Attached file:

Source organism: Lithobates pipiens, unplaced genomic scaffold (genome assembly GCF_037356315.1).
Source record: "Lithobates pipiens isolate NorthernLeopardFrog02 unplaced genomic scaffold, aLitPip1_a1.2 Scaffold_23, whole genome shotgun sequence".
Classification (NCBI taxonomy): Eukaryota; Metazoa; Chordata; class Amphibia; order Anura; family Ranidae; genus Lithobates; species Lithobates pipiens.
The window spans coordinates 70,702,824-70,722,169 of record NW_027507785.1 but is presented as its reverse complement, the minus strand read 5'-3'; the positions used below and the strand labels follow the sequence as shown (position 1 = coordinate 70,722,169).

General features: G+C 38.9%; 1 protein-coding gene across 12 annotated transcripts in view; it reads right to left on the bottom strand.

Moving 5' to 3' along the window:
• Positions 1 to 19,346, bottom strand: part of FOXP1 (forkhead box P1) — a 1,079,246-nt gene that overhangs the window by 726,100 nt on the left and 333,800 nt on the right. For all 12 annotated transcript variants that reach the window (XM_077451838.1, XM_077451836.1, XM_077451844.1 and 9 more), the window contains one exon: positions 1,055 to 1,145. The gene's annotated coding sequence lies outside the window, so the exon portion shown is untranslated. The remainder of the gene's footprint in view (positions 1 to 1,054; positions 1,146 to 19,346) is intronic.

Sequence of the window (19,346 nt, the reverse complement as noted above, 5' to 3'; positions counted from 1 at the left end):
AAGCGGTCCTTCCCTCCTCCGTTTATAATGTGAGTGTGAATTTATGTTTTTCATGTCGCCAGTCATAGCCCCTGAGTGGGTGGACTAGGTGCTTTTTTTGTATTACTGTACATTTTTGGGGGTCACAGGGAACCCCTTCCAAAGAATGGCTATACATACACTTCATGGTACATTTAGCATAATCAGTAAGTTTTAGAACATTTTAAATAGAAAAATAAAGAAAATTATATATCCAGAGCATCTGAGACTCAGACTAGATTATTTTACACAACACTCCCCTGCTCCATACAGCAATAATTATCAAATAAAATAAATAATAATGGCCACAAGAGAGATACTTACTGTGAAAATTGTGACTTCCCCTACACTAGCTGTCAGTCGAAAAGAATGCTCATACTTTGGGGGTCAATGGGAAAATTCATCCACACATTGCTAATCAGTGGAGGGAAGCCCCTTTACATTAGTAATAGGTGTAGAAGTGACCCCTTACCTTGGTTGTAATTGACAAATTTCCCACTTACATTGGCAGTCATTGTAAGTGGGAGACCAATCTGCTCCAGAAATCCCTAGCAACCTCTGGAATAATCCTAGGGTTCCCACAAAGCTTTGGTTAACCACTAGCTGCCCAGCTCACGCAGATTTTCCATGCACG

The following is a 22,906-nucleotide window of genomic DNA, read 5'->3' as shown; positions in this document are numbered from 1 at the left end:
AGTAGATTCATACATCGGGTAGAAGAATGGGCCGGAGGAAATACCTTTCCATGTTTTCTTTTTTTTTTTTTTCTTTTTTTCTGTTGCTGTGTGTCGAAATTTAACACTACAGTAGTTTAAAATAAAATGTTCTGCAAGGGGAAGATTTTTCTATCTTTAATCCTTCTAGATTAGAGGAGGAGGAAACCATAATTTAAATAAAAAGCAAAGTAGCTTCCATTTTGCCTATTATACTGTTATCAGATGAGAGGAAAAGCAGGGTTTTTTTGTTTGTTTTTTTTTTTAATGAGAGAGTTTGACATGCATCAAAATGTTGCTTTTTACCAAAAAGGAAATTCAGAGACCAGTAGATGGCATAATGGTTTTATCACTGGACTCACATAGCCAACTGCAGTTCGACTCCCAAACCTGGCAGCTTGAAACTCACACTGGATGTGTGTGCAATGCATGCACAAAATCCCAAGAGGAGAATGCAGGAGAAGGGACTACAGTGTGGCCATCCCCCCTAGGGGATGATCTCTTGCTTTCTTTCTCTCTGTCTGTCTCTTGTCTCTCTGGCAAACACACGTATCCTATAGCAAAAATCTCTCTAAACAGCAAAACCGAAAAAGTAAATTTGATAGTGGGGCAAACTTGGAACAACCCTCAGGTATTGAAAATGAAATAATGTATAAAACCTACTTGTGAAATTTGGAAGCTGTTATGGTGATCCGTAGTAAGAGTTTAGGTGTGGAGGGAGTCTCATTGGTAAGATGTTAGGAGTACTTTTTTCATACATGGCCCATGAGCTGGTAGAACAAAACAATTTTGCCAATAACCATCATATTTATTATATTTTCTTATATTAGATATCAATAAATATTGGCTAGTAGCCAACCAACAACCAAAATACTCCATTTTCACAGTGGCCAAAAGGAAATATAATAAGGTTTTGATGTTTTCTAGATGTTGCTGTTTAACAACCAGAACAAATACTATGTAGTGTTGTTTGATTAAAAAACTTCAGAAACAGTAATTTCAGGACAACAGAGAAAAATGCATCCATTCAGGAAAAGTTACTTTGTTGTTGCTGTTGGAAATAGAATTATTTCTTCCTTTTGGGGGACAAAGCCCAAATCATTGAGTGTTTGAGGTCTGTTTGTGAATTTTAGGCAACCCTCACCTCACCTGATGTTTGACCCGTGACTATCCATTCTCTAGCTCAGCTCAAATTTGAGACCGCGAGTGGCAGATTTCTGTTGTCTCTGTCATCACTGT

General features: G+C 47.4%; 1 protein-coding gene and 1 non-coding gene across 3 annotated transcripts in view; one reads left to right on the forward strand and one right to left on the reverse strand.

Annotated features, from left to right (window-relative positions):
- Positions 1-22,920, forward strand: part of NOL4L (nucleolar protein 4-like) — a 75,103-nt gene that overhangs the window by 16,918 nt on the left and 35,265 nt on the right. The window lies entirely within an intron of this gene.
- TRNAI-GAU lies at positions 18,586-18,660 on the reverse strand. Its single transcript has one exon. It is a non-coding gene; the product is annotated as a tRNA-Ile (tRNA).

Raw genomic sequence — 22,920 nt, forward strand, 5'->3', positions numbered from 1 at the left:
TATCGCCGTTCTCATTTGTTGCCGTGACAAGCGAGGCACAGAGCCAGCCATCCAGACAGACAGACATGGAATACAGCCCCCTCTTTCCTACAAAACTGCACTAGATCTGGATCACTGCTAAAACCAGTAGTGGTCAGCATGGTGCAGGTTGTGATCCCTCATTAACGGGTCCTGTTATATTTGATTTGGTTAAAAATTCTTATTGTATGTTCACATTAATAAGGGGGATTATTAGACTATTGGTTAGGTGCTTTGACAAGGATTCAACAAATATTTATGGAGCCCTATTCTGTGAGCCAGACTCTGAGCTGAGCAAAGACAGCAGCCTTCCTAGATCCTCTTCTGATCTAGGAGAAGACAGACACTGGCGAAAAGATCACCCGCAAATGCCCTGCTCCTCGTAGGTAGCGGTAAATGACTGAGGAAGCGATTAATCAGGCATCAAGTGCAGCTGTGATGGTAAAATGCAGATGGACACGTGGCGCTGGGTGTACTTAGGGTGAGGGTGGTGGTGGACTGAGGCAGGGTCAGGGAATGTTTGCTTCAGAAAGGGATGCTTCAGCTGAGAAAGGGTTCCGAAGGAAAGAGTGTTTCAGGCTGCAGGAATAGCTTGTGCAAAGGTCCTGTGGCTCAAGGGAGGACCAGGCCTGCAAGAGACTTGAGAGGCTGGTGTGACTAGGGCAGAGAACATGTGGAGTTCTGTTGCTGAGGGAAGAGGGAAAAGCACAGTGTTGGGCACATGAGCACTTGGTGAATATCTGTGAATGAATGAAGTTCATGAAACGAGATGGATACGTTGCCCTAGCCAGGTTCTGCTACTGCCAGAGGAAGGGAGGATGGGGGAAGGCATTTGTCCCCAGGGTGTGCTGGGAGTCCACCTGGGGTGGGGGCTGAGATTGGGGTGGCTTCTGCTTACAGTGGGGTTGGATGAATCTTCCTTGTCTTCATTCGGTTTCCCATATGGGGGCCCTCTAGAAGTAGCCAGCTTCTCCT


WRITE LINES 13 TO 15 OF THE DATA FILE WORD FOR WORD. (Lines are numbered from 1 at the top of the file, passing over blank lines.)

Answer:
Annotated features, from left to right (window-relative positions):
- Positions 1-22,920, forward strand: part of NOL4L (nucleolar protein 4-like) — a 75,103-nt gene that overhangs the window by 16,918 nt on the left and 35,265 nt on the right. The window lies entirely within an intron of this gene.
- TRNAI-GAU lies at positions 18,586-18,660 on the reverse strand. Its single transcript has one exon. It is a non-coding gene; the product is annotated as a tRNA-Ile (tRNA).